Debbie: 00:51:50 Yeah. So as you say, get over yourself. You don’t need to know your Facebook updates or your cheers, Instagram post and everything. I don’t have any of those words. So that kind of connects to stress sources of stress because there are distractions and the full thing I think to help you eliminate stressors are to focus on one thing, not to multitask and to be present with the people you’re with, with the workout you’re doing. When you’re eating, to digest your food properly, you need to get your body and your mind relax and, and parasympathetics so you can digest your food properly and enjoy the moment. So all these people doing 10 things at once, rushing while they’re eating, driving and eating and you know, shoving food in there in between a workout session. I think if you want to improve your performance in life and sports triathlete or non triathlete, you have to work on doing that pause, reset, reboot, recalibrate before you eat, before you sleep and that’s how you’re going to get healthier.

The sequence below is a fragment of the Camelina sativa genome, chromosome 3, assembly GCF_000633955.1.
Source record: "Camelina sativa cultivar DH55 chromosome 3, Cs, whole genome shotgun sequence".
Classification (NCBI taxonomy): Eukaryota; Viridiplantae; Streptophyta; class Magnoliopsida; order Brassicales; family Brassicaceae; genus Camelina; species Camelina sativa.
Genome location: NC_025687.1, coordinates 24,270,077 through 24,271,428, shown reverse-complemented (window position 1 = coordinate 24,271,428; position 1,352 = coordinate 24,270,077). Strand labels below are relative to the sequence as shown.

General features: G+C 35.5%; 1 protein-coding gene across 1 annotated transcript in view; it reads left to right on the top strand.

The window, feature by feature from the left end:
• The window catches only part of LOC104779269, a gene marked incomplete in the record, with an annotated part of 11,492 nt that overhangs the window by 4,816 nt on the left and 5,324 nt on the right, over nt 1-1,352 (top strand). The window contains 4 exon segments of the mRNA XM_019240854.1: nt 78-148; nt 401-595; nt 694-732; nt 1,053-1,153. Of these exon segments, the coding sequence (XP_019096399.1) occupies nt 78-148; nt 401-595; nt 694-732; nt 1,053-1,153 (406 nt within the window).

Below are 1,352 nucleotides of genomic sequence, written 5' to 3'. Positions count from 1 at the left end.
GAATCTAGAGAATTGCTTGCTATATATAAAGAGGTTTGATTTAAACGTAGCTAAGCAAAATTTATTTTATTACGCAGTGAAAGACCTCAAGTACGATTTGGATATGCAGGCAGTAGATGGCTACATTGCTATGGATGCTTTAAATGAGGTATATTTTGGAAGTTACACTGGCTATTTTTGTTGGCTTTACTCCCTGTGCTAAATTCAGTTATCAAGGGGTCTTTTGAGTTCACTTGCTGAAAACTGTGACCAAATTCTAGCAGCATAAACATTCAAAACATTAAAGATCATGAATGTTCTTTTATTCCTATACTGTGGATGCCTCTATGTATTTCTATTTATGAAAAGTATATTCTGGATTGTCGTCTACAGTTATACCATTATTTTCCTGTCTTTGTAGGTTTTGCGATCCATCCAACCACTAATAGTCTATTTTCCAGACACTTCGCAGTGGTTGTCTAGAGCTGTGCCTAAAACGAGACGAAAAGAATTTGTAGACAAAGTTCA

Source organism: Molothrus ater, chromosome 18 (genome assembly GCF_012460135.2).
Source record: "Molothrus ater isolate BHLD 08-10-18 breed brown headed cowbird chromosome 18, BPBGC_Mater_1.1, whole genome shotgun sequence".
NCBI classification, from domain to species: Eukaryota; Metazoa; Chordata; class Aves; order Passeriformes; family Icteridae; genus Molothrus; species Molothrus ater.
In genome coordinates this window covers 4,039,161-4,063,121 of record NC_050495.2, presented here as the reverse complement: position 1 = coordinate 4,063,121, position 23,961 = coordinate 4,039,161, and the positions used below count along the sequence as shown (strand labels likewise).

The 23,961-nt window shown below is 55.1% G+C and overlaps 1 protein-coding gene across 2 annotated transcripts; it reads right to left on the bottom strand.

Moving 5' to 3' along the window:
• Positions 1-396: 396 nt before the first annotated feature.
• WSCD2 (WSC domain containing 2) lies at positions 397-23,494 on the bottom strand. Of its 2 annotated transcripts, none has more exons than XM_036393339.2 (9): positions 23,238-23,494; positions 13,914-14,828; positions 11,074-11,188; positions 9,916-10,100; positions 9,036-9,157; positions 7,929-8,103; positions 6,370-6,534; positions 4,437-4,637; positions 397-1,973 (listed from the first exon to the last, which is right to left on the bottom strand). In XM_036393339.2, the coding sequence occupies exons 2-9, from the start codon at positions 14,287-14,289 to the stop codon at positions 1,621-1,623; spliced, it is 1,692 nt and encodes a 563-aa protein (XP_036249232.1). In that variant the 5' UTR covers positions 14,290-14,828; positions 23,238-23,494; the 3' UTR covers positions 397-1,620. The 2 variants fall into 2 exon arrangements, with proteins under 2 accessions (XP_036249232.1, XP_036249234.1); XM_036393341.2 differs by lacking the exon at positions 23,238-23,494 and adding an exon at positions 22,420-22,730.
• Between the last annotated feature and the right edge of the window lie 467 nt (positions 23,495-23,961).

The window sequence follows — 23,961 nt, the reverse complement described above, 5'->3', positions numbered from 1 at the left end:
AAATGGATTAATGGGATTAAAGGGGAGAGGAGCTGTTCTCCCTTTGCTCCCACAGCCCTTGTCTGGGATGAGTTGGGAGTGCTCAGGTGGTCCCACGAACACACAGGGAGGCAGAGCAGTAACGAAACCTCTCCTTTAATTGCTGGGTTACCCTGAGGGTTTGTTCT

Brad: 00:52:57 That’s interesting to talk about the eating one because if we’re not deep into this, we are looking at food as a source of calories and a source of energy to burn as we go through our busy life. That’s what the multibillion dollar energy bar industry is, is grab this thing and go and you will get more energy. Just like five hour energy. This podcast is brought to you by garbage, crap, five hour energy that you can find at your recent gas station to Jack you artificially and cover up for all your crappy lifestyle practices. Eh, no thanks. Sorry, five hour energy. Dang, I just blew a potential and same with the energy bars. It’s this grab and go mentality that this thing is going to keep me powering because I get so celebrated from my workaholic tendencies or my overtraining tendencies. And so when you connect that parasympathetic state with, I mean the title, the nickname is rest and digest. Yeah. Why is it so important to relax while you’re eating a food meal?